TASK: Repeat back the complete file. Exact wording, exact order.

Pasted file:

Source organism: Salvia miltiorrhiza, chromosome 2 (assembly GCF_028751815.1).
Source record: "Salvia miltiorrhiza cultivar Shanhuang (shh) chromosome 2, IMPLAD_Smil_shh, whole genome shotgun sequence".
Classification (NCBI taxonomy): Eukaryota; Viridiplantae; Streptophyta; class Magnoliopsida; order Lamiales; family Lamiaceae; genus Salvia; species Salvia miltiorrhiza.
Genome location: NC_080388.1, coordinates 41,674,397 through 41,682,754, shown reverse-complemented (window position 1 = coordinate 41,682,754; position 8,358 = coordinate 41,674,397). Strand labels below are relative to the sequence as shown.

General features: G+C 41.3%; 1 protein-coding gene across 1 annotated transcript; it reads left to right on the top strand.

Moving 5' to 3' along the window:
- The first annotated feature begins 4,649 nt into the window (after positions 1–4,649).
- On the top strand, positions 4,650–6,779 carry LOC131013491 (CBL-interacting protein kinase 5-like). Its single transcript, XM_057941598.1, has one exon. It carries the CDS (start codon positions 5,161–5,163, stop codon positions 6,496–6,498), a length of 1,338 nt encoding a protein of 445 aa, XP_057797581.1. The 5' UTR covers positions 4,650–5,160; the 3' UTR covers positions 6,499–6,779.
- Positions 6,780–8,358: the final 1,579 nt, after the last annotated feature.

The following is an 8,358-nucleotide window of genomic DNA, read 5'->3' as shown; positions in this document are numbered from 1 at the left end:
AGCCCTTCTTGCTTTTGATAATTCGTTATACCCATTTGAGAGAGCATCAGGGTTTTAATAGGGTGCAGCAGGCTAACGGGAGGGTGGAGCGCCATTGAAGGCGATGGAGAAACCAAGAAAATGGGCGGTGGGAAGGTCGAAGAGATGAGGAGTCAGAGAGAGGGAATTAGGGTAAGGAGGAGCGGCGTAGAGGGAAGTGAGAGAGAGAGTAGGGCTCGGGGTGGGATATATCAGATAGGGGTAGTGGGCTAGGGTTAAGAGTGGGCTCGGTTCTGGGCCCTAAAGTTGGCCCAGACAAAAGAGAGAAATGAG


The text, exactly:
Source organism: Salvia miltiorrhiza, chromosome 2 (assembly GCF_028751815.1).
Source record: "Salvia miltiorrhiza cultivar Shanhuang (shh) chromosome 2, IMPLAD_Smil_shh, whole genome shotgun sequence".
Classification (NCBI taxonomy): Eukaryota; Viridiplantae; Streptophyta; class Magnoliopsida; order Lamiales; family Lamiaceae; genus Salvia; species Salvia miltiorrhiza.
Genome location: NC_080388.1, coordinates 41,674,397 through 41,682,754, shown reverse-complemented (window position 1 = coordinate 41,682,754; position 8,358 = coordinate 41,674,397). Strand labels below are relative to the sequence as shown.

General features: G+C 41.3%; 1 protein-coding gene across 1 annotated transcript; it reads left to right on the top strand.

Moving 5' to 3' along the window:
- The first annotated feature begins 4,649 nt into the window (after positions 1–4,649).
- On the top strand, positions 4,650–6,779 carry LOC131013491 (CBL-interacting protein kinase 5-like). Its single transcript, XM_057941598.1, has one exon. It carries the CDS (start codon positions 5,161–5,163, stop codon positions 6,496–6,498), a length of 1,338 nt encoding a protein of 445 aa, XP_057797581.1. The 5' UTR covers positions 4,650–5,160; the 3' UTR covers positions 6,499–6,779.
- Positions 6,780–8,358: the final 1,579 nt, after the last annotated feature.

The following is an 8,358-nucleotide window of genomic DNA, read 5'->3' as shown; positions in this document are numbered from 1 at the left end:
AGCCCTTCTTGCTTTTGATAATTCGTTATACCCATTTGAGAGAGCATCAGGGTTTTAATAGGGTGCAGCAGGCTAACGGGAGGGTGGAGCGCCATTGAAGGCGATGGAGAAACCAAGAAAATGGGCGGTGGGAAGGTCGAAGAGATGAGGAGTCAGAGAGAGGGAATTAGGGTAAGGAGGAGCGGCGTAGAGGGAAGTGAGAGAGAGAGTAGGGCTCGGGGTGGGATATATCAGATAGGGGTAGTGGGCTAGGGTTAAGAGTGGGCTCGGTTCTGGGCCCTAAAGTTGGCCCAGACAAAAGAGAGAAATGAG